The capital city received 4.63 million trips, about 55 percent of last year's figure, and raised revenue of 4.18 billion yuan, about 36 percent of last year, official data showed.

"These are extraordinary figures, considering that there are still a lot of restrictions in place to prevent the spread of the novel coronavirus," Cao Heping, a professor of economics at Peking University in Beijing, told the Global Times on Tuesday.

Although restrictions were relaxed in Hubei and Beijing, strict anti-epidemic measures remained in place across a country on high alert for a resurgence of the epidemic. 

Tourism ministry officials noted that 30 percent of tourism sites across the country did not open and many limited visitors to about 30 percent of normal capacity.

"Both demand and supply are still under pressure for the tourism sector," Jiang said.

Restrictions and concerns did not stop many spending money online and offline on clothes, home appliances, food and gold. 

Electronics retailer said a new store in Nanjing, East China's Jiangsu Province saw sales exceeding 200 million yuan on its opening day. Online, sales of air-conditioning units surged 482 percent, refrigerators jumped 310 percent and washing machines 342 percent, the company said in a statement to the Global Times on Tuesday.

In Shanghai, an online shopping festival with livestreaming, discount and other sales promotions had generated more than 10 billion yuan as of 2 pm Tuesday. 

In Guangzhou, South China's Guangdong Province, Chinese moms, affably dubbed "dama," reported emptied shelves of certain types of gold bars.

In a symbol of good luck, two people clang the bell at Wendesday's reopening ceremony of Huanghelou, or Yellow Crane Tower, a Wuhan landmark which had been closed for 98 days due to the coronavirus. The tourist spot has put measures in place to control crowds and ensure visitor safety. Photo: Li Hao/GT

'Shot in the arm'

"What this May Day holiday tells us is that the enthusiasm of Chinese consumers has not been curbed by the epidemic too much," Cao said.

Tourism and consumption were among the sectors most affected by the epidemic and such a recovery was a "shot in the arm" for the Chinese economy, he noted.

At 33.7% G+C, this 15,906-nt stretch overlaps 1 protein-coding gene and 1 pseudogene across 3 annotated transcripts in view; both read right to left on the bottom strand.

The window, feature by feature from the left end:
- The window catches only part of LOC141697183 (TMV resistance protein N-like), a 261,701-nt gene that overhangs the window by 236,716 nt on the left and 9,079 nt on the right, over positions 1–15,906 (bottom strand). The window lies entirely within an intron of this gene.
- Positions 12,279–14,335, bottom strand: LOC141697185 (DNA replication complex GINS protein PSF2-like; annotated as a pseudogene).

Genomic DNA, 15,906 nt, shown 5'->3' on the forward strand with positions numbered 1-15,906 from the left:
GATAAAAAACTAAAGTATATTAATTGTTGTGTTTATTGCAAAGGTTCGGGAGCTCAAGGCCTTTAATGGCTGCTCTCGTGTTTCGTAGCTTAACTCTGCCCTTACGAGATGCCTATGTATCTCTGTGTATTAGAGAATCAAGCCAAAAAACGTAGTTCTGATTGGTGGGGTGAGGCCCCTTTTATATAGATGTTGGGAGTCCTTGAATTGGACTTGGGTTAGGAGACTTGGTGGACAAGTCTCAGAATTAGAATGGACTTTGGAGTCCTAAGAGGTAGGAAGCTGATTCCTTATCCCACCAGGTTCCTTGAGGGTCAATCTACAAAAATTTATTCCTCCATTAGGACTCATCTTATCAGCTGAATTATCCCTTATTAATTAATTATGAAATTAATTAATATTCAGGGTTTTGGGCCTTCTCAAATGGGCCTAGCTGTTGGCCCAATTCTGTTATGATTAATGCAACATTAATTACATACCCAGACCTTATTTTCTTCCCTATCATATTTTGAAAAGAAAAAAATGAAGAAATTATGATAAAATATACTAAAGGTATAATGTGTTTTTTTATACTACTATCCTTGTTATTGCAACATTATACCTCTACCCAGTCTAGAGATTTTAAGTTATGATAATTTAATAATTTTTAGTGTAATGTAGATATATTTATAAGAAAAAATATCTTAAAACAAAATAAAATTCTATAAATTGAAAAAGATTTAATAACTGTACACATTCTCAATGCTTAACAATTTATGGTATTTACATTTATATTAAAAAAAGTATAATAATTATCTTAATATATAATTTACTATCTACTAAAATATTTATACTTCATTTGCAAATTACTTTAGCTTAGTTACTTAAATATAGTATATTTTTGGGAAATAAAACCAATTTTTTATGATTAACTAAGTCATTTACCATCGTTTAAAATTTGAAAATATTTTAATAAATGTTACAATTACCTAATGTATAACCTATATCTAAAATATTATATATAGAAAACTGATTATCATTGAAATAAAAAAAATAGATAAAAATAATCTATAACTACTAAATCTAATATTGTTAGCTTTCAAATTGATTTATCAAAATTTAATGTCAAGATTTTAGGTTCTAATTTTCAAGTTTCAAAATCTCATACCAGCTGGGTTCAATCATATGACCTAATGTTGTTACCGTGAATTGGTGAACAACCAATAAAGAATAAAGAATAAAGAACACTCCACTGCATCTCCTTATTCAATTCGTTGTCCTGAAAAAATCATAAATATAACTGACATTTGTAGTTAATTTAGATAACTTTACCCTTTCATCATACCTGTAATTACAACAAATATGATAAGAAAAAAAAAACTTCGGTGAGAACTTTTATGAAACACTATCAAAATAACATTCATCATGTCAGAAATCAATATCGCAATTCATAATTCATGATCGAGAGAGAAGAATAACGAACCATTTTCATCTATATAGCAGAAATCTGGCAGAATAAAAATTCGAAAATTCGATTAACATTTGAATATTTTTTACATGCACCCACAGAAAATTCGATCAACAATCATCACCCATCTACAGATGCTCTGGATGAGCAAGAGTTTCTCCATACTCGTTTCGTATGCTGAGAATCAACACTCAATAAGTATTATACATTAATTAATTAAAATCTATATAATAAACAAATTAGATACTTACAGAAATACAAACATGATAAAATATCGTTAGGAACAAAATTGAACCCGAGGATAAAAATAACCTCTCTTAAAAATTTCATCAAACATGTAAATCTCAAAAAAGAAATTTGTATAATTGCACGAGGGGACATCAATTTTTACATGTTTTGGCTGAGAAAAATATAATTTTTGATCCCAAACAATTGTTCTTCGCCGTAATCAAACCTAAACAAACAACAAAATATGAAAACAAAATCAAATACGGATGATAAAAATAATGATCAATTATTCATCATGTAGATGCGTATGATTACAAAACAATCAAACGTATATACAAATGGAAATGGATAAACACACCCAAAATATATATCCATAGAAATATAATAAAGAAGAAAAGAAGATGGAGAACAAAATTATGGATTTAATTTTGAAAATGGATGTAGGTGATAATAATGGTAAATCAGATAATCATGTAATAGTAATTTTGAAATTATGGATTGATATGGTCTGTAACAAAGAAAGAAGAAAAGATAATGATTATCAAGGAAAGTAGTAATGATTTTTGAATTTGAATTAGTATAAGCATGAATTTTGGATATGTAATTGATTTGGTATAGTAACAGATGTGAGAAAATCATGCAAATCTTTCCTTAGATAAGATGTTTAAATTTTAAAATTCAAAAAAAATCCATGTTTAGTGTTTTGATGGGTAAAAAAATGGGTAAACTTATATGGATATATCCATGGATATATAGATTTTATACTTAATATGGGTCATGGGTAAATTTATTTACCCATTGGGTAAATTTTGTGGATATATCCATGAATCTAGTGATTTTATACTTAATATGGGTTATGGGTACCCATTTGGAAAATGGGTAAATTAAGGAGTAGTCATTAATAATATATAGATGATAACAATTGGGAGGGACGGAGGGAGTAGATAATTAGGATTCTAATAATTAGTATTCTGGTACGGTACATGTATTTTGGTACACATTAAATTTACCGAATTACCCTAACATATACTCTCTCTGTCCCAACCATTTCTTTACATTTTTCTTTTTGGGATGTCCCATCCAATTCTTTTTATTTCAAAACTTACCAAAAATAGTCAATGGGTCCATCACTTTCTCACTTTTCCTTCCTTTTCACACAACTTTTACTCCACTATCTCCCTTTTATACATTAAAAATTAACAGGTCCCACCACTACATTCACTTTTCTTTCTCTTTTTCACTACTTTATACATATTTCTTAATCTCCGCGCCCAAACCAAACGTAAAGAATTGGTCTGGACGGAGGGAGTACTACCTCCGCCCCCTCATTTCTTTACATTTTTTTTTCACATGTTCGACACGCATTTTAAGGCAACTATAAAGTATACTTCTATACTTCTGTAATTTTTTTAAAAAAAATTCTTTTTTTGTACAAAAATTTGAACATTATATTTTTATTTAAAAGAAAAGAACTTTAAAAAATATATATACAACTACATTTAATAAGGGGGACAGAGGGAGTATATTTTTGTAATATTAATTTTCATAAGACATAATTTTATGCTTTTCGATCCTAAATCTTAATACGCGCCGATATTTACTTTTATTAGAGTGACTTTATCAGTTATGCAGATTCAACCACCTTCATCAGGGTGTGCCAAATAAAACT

Chinese officials have been focused on boosting domestic consumption, which contributes about 60 percent to total GDP growth. 

Apart from relaxing certain travel restrictions, governments introduced a slew of measures to boost consumption, including coupons. 

During the holiday, at least 68 cities across the country launched trillions of yuan in coupons to boost consumption, according to the domestic news portal

Cao said that if the pandemic did not resurge and consumption continued to rebound, even at the current pace, China would be able to make up the historic 6.8 percent fall in GDP in the first quarter and achieve GDP growth of between 3.5 and 5.5 percent this year.

Many Chinese analysts noted that the most important takeaway from the May Day holiday was not just the rebound in tourism and consumption, but a valuable lesson in how the country could strike a balance between economic reopening and epidemic prevention.

"This gave us very good information that if we take effective measures to prevent the spread of the virus, we can gradually reopen the economy," Cai Jiangnan, director of the center for healthcare management at the China Europe International Business School, told the Global Times.

"If we do it right, we can take care of both."